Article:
By Huang Yongxian
SHIJIAZHUANG, Jan. 18 (Xinhua) -- For nearly 50 years, Zhao Yuming has been immersed in his own world of clay figurines. At age 62, Zhao is the only remaining clay sculpture master craftsman in Laoting County, Hebei Province.
FIVE HUNDRED YEAR HISTORY
Clay sculpture is one of the main traditional crafts in Laoting. For Zhao, becoming a master of intangible cultural heritage is not only an honor, but at the same time a responsibility and a source of pressure.
Zhao can get financial support from the government, but he must personally teach the next generation to avoid the loss of this traditional art.
Laoting clay sculpture has a nearly 500-year history.
"If we do not pass it on, we will do a disservice to our country. Inheriting the skills, honoring ourselves and repaying the country is the best option," Zhao said.
In ancient times, Laoting clay figurines were mainly children's toys made by rural artisans. But in the 1930s, folk art, such as drum operas and shadow play, provided another use for figurines that exhibited decorative or collection value, which became known as "literary clay figurines."
After the founding of the People's Republic of China in 1949, there were several workshops in villages in Laoting County and the production reached a high level, but the prices were too low. Clay figurines were sold for just a few pennies each.
Nevertheless, for a long period, many clay artists relied on making and selling clay figurines at those meager prices to make ends meet.
Until the end of the last century, the clay figurines were the only toys of many Chinese children. At that time, even children living in cities had few toys, let alone those in rural areas.
In the past 10 years, China has become the second largest economy in the world and is now a significant toy production and consumption market. Shopping malls are full of high end toys, so the rustic Laoting clay figurines have gradually fallen out of favor.
However, some craftsmen, like Zhao, have chosen to continue the tradition. He said that although his children have other jobs to feed their families, he still wants to pass on his skills to them and his grandchildren.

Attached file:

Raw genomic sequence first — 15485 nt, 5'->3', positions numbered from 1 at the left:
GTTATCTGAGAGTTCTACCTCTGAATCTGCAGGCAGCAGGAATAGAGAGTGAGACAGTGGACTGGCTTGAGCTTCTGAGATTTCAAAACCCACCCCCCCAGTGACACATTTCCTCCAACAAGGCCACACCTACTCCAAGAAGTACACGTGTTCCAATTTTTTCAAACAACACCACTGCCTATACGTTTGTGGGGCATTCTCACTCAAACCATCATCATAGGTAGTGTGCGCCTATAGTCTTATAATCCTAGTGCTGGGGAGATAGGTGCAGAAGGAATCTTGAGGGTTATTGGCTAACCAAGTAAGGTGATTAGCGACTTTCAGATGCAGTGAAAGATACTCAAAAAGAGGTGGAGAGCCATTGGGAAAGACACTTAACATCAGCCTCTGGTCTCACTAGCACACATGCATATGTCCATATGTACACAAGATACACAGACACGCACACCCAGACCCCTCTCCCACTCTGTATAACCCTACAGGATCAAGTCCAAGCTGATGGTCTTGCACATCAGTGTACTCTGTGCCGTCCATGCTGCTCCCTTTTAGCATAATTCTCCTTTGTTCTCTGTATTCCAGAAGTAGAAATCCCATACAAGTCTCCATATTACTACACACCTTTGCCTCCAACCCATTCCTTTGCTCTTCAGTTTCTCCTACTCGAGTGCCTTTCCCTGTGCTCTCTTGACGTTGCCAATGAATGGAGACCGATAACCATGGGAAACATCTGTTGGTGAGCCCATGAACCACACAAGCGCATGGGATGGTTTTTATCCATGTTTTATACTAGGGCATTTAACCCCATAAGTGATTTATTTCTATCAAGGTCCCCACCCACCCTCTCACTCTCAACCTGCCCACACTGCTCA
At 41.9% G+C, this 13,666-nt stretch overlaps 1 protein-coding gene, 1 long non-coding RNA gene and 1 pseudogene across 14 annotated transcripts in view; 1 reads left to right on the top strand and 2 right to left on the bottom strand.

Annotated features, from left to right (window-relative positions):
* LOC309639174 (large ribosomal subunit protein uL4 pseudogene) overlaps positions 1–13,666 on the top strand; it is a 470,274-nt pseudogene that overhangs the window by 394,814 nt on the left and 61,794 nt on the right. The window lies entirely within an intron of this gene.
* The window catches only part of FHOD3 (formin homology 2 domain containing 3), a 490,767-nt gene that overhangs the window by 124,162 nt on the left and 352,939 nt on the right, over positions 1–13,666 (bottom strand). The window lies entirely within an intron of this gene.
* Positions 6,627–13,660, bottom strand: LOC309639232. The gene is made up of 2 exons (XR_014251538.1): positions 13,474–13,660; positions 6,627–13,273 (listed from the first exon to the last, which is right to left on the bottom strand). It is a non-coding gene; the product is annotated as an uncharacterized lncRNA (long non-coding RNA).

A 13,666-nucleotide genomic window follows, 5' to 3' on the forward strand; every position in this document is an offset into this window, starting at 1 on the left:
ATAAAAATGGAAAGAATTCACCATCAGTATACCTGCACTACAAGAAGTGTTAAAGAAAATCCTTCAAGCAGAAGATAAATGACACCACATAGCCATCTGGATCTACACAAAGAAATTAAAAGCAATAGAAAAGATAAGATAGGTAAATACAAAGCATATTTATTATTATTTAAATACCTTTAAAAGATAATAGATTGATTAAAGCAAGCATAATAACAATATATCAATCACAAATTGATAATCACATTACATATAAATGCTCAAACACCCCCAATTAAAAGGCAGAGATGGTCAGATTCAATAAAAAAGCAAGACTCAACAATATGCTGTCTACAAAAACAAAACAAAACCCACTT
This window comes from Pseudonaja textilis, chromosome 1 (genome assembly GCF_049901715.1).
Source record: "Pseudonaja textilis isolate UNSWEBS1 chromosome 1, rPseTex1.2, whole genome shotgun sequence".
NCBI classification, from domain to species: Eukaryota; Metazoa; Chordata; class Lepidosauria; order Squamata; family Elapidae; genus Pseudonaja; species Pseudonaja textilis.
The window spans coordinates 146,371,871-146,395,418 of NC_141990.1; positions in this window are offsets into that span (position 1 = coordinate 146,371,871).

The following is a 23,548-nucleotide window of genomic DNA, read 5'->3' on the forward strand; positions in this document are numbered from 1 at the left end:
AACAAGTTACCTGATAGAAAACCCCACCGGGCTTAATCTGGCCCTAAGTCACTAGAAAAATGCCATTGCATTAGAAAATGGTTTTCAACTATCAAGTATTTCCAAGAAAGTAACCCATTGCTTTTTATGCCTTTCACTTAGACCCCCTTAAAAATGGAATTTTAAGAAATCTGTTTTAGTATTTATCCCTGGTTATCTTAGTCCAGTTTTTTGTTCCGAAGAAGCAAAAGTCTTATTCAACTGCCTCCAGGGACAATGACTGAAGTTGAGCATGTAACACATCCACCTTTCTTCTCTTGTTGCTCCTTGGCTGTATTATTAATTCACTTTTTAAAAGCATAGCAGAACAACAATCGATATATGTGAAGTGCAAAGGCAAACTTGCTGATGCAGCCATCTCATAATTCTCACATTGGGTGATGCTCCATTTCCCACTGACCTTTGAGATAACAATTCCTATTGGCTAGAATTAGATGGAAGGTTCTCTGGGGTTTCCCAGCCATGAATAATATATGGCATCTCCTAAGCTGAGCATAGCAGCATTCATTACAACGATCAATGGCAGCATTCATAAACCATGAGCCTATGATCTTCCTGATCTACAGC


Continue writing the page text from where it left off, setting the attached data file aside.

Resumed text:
Facing a demand for sustained economic development, many regions are increasingly attaching importance to the protection and inheritance of valuable traditional cultural skills, so as to promote the development of local economies and contribute to the goal of building "a beautiful China."
REVIVAL IN A NEW ERA
Shi Tinghong, director of the Laoting Cultural Heritage Center, said that the government has encouraged the elderly to pass on traditional skills as much as they can.
Supportive policies include subsidies, encouraging folk artists to produce more products and organize more performances for local residents, and granting "Master of Intangible Cultural Heritage" certificates at national, provincial and local levels.
Shi said that the government will also step up efforts to protect and support Laoting clay figurines, and continue to develop and innovate on the basis of preserving its artistic features and combining them with modern aesthetic needs, so that this craft can better reflect the characteristics of the times and retain its beautiful nostalgia.
With the support of the government, local craftsmen have begun to pay more attention to passing on their skills. In some families parents are actively encouraging their children to pick up the craft they had given up many years ago.